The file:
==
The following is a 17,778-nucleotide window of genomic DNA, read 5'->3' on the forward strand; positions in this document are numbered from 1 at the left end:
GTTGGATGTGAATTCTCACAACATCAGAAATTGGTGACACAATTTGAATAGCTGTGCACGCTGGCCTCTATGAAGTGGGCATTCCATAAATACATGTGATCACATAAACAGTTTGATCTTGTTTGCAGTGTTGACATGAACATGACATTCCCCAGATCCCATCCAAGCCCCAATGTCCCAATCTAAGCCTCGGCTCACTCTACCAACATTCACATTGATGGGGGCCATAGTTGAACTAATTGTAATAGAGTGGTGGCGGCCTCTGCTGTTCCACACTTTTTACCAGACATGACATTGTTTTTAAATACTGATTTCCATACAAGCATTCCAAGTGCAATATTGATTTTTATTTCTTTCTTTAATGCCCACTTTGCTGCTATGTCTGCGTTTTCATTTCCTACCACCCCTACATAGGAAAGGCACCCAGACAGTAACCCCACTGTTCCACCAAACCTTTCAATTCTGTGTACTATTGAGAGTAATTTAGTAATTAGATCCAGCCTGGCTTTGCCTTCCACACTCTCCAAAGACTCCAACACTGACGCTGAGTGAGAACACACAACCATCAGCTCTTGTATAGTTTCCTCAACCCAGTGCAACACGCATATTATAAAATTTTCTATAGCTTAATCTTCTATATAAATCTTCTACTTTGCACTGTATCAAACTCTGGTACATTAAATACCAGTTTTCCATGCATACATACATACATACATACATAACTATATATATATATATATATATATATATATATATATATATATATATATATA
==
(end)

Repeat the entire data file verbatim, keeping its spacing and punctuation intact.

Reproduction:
The following is a 17,778-nucleotide window of genomic DNA, read 5'->3' on the forward strand; positions in this document are numbered from 1 at the left end:
GTTGGATGTGAATTCTCACAACATCAGAAATTGGTGACACAATTTGAATAGCTGTGCACGCTGGCCTCTATGAAGTGGGCATTCCATAAATACATGTGATCACATAAACAGTTTGATCTTGTTTGCAGTGTTGACATGAACATGACATTCCCCAGATCCCATCCAAGCCCCAATGTCCCAATCTAAGCCTCGGCTCACTCTACCAACATTCACATTGATGGGGGCCATAGTTGAACTAATTGTAATAGAGTGGTGGCGGCCTCTGCTGTTCCACACTTTTTACCAGACATGACATTGTTTTTAAATACTGATTTCCATACAAGCATTCCAAGTGCAATATTGATTTTTATTTCTTTCTTTAATGCCCACTTTGCTGCTATGTCTGCGTTTTCATTTCCTACCACCCCTACATAGGAAAGGCACCCAGACAGTAACCCCACTGTTCCACCAAACCTTTCAATTCTGTGTACTATTGAGAGTAATTTAGTAATTAGATCCAGCCTGGCTTTGCCTTCCACACTCTCCAAAGACTCCAACACTGACGCTGAGTGAGAACACACAACCATCAGCTCTTGTATAGTTTCCTCAACCCAGTGCAACACGCATATTATAAAATTTTCTATAGCTTAATCTTCTATATAAATCTTCTACTTTGCACTGTATCAAACTCTGGTACATTAAATACCAGTTTTCCATGCATACATACATACATACATACATAACTATATATATATATATATATATATATATATATATATATATATATATATATA